Calculating and Paying Overtime for Non-Exempt Employees in California
Just about every California small business owner I have spoken to understands the basic features of calculating and paying overtime to employees. But many struggle with the more nuanced issues with California overtime law. In this post, we will review two such issues employers commonly face in calculating and paying overtime: (1) when an employee works a shift of over 8 hours that begins on one day and ends on another and (2) when an employee works seven consecutive days in a workweek.California Employers Must pay Overtime for Each Hour an Employee Works on a Seventh Consecutive Workday
California employers must pay non-exempt employees 1.5 times their regular pay rate for all hours worked in excess of eight hours up to and including 12 hours in any workday. For hours worked in excess of 12 hours in any workday, an employer must pay two times the non-exempt employee’s regular rate of pay. (California Labor Code § 510.) Additionally, employees are entitled to 1.5 times their regular rate for hours worked over 40 in a workweek. Paying overtime is simple enough, right?
The overtime rules are different though where an employee works seven consecutive days in a workweek. On that seventh day, an employee is entitled to 1.5 times her regular rate of pay for the first 8 hours worked. And for hours in excess of 8 on the seventh day, the employee is entitled to twice her regular pay rate. (California Labor Code § 510.) This is different from other workdays, where overtime pay would be triggered after the first eight hours of work. In addition to the unpaid overtime wages, an employee may be entitled to monetary penalties where the employer fails to properly calculate when paying overtime.Paying Overtime in California is Calculated Based on Hours Worked in a Single Workday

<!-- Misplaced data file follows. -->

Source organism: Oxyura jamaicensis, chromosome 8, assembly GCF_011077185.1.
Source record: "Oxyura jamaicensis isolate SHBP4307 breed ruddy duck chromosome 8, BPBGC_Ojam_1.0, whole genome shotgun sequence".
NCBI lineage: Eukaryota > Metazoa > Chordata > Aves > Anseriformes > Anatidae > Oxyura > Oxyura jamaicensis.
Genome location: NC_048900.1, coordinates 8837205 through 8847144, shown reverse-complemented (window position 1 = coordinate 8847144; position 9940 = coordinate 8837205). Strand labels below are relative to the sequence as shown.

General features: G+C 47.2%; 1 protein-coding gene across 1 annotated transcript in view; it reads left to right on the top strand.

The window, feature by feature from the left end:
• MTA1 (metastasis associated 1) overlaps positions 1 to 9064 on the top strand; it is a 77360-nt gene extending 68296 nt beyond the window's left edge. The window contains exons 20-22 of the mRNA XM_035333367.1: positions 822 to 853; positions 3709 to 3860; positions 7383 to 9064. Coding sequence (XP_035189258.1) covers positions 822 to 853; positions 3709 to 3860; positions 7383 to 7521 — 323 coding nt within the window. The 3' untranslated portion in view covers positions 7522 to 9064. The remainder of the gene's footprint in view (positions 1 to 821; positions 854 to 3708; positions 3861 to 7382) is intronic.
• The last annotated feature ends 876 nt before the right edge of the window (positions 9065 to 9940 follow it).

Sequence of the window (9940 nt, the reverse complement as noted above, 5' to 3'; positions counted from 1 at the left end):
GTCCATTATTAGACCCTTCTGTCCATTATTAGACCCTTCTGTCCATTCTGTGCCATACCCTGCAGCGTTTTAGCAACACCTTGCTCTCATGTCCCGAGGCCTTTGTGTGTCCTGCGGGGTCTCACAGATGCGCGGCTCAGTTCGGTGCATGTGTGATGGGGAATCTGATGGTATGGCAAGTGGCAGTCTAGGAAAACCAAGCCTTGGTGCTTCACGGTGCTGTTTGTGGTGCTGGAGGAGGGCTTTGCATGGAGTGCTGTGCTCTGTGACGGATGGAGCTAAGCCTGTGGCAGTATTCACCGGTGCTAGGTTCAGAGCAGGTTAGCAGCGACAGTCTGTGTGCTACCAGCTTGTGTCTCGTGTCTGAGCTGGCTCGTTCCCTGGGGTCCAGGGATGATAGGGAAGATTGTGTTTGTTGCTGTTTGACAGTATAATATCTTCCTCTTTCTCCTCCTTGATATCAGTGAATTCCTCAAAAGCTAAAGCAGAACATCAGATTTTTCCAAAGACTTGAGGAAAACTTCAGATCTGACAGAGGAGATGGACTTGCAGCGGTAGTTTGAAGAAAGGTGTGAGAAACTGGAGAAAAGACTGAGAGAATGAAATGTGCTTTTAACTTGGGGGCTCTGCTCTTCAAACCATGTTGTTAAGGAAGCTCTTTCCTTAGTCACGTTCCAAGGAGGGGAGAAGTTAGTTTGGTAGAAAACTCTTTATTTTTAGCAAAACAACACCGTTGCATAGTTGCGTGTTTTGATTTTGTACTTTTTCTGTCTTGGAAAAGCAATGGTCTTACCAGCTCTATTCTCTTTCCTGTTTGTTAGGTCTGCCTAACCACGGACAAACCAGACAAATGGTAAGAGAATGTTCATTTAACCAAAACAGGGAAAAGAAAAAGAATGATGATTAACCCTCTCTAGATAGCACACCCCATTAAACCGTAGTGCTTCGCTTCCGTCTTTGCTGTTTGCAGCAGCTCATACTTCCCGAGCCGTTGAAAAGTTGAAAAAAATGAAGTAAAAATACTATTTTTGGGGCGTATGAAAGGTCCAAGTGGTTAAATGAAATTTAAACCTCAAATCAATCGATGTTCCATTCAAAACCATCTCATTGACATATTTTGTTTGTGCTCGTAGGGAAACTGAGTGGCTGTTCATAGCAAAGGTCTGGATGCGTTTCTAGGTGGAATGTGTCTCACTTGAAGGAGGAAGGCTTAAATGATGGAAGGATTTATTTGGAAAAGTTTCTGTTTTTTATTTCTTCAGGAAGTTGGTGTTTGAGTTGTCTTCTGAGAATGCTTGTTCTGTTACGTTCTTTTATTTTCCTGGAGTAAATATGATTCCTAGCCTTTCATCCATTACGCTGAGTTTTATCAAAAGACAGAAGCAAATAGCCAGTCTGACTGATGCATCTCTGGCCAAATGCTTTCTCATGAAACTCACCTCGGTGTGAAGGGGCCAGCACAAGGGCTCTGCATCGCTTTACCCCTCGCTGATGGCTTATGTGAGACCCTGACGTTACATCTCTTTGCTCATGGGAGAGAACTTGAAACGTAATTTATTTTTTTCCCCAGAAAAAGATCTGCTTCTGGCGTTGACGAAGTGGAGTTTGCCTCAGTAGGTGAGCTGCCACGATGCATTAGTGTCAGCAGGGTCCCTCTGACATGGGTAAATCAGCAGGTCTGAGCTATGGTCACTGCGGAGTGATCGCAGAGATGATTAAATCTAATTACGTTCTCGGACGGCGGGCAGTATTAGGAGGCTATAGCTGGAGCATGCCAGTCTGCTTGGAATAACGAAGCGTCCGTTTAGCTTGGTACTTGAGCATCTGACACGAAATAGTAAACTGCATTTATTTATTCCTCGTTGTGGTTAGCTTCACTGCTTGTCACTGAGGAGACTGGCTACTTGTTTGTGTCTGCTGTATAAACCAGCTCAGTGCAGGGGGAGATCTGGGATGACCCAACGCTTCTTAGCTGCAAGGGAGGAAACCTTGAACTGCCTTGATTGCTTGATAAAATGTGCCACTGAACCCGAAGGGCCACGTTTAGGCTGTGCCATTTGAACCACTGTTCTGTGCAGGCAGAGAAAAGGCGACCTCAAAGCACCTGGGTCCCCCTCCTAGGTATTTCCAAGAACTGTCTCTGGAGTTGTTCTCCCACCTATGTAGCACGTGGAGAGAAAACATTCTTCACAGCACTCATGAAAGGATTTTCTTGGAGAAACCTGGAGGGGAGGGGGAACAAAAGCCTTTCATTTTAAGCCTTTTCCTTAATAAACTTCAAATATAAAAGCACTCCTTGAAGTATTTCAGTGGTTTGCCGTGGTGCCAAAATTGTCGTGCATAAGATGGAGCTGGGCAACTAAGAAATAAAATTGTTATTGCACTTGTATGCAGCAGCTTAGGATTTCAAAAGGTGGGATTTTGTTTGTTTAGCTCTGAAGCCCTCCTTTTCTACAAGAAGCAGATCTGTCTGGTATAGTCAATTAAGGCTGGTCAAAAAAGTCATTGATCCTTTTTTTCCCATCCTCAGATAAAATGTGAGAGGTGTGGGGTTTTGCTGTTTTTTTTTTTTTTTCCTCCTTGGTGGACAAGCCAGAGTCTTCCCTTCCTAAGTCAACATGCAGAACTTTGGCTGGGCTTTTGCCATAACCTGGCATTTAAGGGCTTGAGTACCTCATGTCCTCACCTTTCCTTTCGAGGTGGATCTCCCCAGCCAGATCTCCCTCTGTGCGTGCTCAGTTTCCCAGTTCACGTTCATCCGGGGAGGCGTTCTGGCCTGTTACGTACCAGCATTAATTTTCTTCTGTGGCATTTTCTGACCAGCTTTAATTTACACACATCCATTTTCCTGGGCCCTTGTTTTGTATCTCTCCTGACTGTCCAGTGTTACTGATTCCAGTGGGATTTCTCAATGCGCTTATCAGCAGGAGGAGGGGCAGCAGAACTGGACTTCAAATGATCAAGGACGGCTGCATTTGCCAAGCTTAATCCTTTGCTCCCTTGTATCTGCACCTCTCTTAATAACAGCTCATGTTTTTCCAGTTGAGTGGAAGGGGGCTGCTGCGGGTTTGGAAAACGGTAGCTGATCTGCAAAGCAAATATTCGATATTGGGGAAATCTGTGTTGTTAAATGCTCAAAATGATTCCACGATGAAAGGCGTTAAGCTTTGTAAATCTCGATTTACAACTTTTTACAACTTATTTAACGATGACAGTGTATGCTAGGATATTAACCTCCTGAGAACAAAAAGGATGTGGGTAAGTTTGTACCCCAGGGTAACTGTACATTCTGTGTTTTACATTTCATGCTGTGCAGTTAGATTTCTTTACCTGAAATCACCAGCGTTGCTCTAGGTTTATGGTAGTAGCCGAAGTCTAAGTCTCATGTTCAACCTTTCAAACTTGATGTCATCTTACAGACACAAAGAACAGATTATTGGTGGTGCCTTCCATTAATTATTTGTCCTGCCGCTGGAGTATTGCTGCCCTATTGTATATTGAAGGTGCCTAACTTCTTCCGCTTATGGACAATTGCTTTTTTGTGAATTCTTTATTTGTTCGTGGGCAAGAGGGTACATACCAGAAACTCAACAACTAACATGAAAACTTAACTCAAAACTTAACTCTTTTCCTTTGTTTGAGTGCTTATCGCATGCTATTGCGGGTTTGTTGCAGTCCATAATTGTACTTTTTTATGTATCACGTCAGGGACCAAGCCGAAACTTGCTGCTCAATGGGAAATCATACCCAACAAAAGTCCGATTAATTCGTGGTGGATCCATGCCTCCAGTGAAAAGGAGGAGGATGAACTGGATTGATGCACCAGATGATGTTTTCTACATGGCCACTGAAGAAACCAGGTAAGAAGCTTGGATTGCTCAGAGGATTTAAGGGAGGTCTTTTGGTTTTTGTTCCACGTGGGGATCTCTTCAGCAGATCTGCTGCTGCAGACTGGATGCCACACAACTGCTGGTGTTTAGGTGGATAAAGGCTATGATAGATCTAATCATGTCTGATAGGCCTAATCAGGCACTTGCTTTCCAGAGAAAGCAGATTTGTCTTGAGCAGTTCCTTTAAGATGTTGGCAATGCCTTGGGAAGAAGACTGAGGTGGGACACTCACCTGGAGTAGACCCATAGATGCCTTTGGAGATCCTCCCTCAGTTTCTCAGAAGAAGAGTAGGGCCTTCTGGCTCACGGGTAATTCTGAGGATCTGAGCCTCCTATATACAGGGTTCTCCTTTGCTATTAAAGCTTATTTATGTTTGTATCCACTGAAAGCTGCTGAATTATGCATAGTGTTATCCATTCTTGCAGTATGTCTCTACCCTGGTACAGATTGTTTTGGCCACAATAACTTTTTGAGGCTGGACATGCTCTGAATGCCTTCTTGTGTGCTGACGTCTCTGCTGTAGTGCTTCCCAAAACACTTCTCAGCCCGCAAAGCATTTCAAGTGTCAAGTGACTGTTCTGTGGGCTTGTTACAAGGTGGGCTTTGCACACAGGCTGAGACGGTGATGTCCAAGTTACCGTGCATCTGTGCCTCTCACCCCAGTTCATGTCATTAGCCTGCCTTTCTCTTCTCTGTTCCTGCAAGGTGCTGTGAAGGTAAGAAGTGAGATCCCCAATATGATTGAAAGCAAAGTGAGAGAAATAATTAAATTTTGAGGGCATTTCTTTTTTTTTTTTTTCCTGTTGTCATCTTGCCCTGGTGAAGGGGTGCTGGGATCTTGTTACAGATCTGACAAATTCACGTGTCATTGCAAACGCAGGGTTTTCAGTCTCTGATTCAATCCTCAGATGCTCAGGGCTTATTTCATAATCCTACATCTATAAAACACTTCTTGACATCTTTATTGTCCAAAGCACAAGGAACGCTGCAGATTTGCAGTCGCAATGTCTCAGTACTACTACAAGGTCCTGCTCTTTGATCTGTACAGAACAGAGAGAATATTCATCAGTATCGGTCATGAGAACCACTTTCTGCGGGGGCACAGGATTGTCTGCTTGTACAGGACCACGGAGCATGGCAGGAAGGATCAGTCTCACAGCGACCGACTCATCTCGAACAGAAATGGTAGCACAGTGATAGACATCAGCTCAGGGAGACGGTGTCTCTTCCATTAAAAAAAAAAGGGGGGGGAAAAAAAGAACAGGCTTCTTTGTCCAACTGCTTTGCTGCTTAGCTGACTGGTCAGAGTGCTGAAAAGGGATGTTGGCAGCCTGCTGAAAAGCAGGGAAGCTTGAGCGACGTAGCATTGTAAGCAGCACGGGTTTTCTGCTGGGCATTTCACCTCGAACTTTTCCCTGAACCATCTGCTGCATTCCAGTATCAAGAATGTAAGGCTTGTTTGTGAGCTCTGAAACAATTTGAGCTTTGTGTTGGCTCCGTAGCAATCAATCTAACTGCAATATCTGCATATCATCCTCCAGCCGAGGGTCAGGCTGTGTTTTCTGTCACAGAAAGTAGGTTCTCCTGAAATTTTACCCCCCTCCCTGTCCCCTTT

Another wrinkle in overtime calculation is what is referred to as “pyramiding.” Pyramiding refers to a situation where an employee’s shift starts on one day and ends in another, and amounts to more than 8 hours of work. This is an issue that many business owners deal with when paying overtime, particularly owners of 24-hour convenient stores and fitness centers. The best way to explain this concept is by way of example: let’s assume the normal workday at your store is midnight to midnight. Joe Employee works his normal 3p-11p shift on Monday. And because another employee calls in sick, he also works the 11p-7a shift, that is, from Monday at 11p to Tuesday at 7a. On top of that, because he is such a terrific employee, Joe Employee also works his normal 3p-11p shift on Tuesday. Under California overtime law, overtime pay is calculated on a daily basis. Thus, Joe Employee would be entitled to four hours of pay at 1.5 times his regular pay rate (i.e., one hour for Monday and three hours for Tuesday) and to three hours of double time premium for Tuesday. So, in other words, Joe Employee’s shift of 3p on Monday to 7a on Tuesday would not be viewed as a single shift for paying overtime purposes.
The Division of Labor Standards Enforcement, the California government agency that oversees and enforces California wage statutes, wrote an opinion letter discussing the issue of pyramiding. You can view a copy of the DLSE’s opinion letter here
If you are an employer with any questions about paying overtime ask us.